Tomoaki Yamanaka Wins 2021 Toyota Gazoo Racing GT Cup

Japan’s Tomoaki Yamanaka has taken victory in the 2021 Toyota Gazoo Racing GT Cup, beating defending champion Takuma Miyazono in a dramatic last-lap battle.

It’s Yamanaka’s second title at World Finals events, having picked up the Manufacturer Series crown — also with Toyota — at Monaco in 2019, alongside Igor Fraga and Rayan Derrouiche.

This year’s version of the championship was the first to expand from the new A90-generation GR Supra to other vehicles in the Toyota brand in GT Sport. 21 players qualified for the finals through seven rounds of online competition, and three additional drivers coming through Toyota Gazoo Racing activities in Asia.

The finals tournament saw the field split into two seeded 12-driver grids running identical races at a wet Red Bull Ring in the GR Yaris. Each race’s top eight finishers then qualified for the final, with drivers using the new GR86 at Circuit de la Sarthe.


Yamanaka set his stall out early by taking pole position in Semi-Final A, but by the finest of margins. The Japanese driver beat Nations Cup points leader Valerio Gallo to the head of the grid by just a thousandth of a second; in fact the front five were covered by less than two-hundredths.

Probably the defining incident in the race came early on, with Manufacturer Series champion Daniel Solis making an error under braking for turn four as he attempted to move from ninth up into a qualifying spot.

Despite sending himself off the track and down to last, the stewards gifted him an additional two-second penalty for the contact with Takuma Sasaki. That allowed Nathayos Sirigiya to regain his starting spot of eighth, and the squabbling among the back five also let the lead pack escape somewhat.

Gallo found a way past Yamanaka to take the lead, before Yamanaka ended up behind Lucas Bonelli following an optimistic turn three move from Giorgio Mangano which pushed the Japanese driver out wide and bumped the Brazilian forward. The stewards hit Mangano with a one-second penalty which would eventually see him fall to sixth.

Coque Lopez and Igor Fraga took fourth and fifth, finishing where they had started, with Sasaki and Sirigiya taking the final two spots.

Semi-final B saw a new star emerge in the form of 16-year old Japanese driver Rikuto Kobayashi. He set the fastest qualifying time of all, beating Yamanaka’s A race pole position time by a full quarter of a second. Miyazono set a similarly blistering pace but had to settle for second.

Baptiste Beauvois, one of the early favorites given his two race wins in the Olympics, made an error though, and with a penalty for exceeding track limits would start in 11th. It proved costly as, despite closing in on Kevan Pounder through the final lap, the French driver wasn’t able to make the move for 8th and would miss out.

Up front though it was Kobayashi’s race, as the youngster pulled out a gap that at times hovered around the second mark. What looked like a carbon copy of Solis’s error in the A race from Jose Serrano in fact proved to be a perfectly judged overtaking move, as the Spanish driver sneaked past Miyazono for second.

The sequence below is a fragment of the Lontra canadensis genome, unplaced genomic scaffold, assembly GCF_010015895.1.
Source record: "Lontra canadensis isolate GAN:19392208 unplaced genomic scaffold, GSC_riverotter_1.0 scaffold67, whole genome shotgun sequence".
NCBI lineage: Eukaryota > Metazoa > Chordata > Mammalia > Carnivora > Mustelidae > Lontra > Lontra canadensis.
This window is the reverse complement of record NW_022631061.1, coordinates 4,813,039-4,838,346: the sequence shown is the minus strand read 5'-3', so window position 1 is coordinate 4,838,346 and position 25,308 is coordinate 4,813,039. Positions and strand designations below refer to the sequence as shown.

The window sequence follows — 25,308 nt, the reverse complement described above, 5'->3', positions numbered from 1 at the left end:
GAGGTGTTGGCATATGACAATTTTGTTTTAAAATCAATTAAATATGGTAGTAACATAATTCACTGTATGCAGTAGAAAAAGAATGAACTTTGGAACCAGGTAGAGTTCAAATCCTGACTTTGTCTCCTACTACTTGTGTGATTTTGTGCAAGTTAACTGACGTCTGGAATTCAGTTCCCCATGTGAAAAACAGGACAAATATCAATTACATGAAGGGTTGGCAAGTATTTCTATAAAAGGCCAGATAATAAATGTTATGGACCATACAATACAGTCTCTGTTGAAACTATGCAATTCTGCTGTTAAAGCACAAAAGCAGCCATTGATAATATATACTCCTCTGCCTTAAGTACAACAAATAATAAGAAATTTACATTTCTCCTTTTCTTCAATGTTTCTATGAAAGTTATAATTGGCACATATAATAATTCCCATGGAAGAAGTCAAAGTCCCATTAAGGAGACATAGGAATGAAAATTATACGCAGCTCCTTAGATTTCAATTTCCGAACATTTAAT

Thomas Labouteley and Ben Chou finished in the grid spots of fourth and fifth after quiet races, while Andrew Lee and Carlos Salazar switched spots, ahead of Pounder in that final qualifying place.


Semi-final finishing order determined the final start spots, with the fastest semi taking odd grid slots and the slower one taking evens. That meant semi-final B winner Kobayashi would take pole position again, with Gallo alongside, Serrano in third ahead of Bonelli, and so on back to Sirigiya in 16th.

As a six-lap race with a mandatory pit stop, but no tire change or additional fuel required, it seemed like the strategy would be an obvious pair of three-lap stints, but the drivers had very different ideas.

After falling two spots in the early exchanges, Lopez dived into the pits at the end of the first lap, emerging some ten seconds behind the rest of the field — which was quickly separating into two packs, consisting of the front seven and everyone else.

The majority of the field opted for a second-lap stop, which saw Miyazono emerge as the leader of the pitting cars, ahead of Yamanaka and Labouteley, while Lopez’s clear second lap brought him up onto the tail of this trio.

Bonelli and Kobayashi — who had slipped to second behind Gallo at this point — were next to stop on lap four, and it soon became clear that stopping early had been the right tactic. From a solid lead, Kobayashi emerged only third, with his countrymen ahead of him.

That became even more apparent when the lead trio of Gallo, Serrano, and Sasaki finally pitted on lap five. The Italian driver’s comfortable lead had turned into sixth place after an otherwise flawless run.

With one lap to go it was Miyazono leading from Yamanaka, with Kobayashi in third, but it wasn’t going to stay that way. The long straights at Circuit de la Sarthe mean plenty of slipstreaming opportunities, and the front two would swap places three times on the final lap.

However it was only the final change that counted. Coming around the final right-hander into Indianapolis, Miyazono attempted to defend the inside but Yamanaka swept around the outside to take the lead through the inside of the sharp left.

Only half-chances remained, but Miyazono couldn’t fight back. Yamanaka would win by just under 0.4s, with an impressive Kobayashi only a tenth further back in third.

In both of its previous seasons, the winner of the Toyota event has gone on to become Nations Cup champion. We’ll have to wait until Sunday to see if that becomes three, but in the meantime Yamanaka is in an excellent position to retake the Manufacturer Series with Toyota on Saturday — so don’t forget to tune in!

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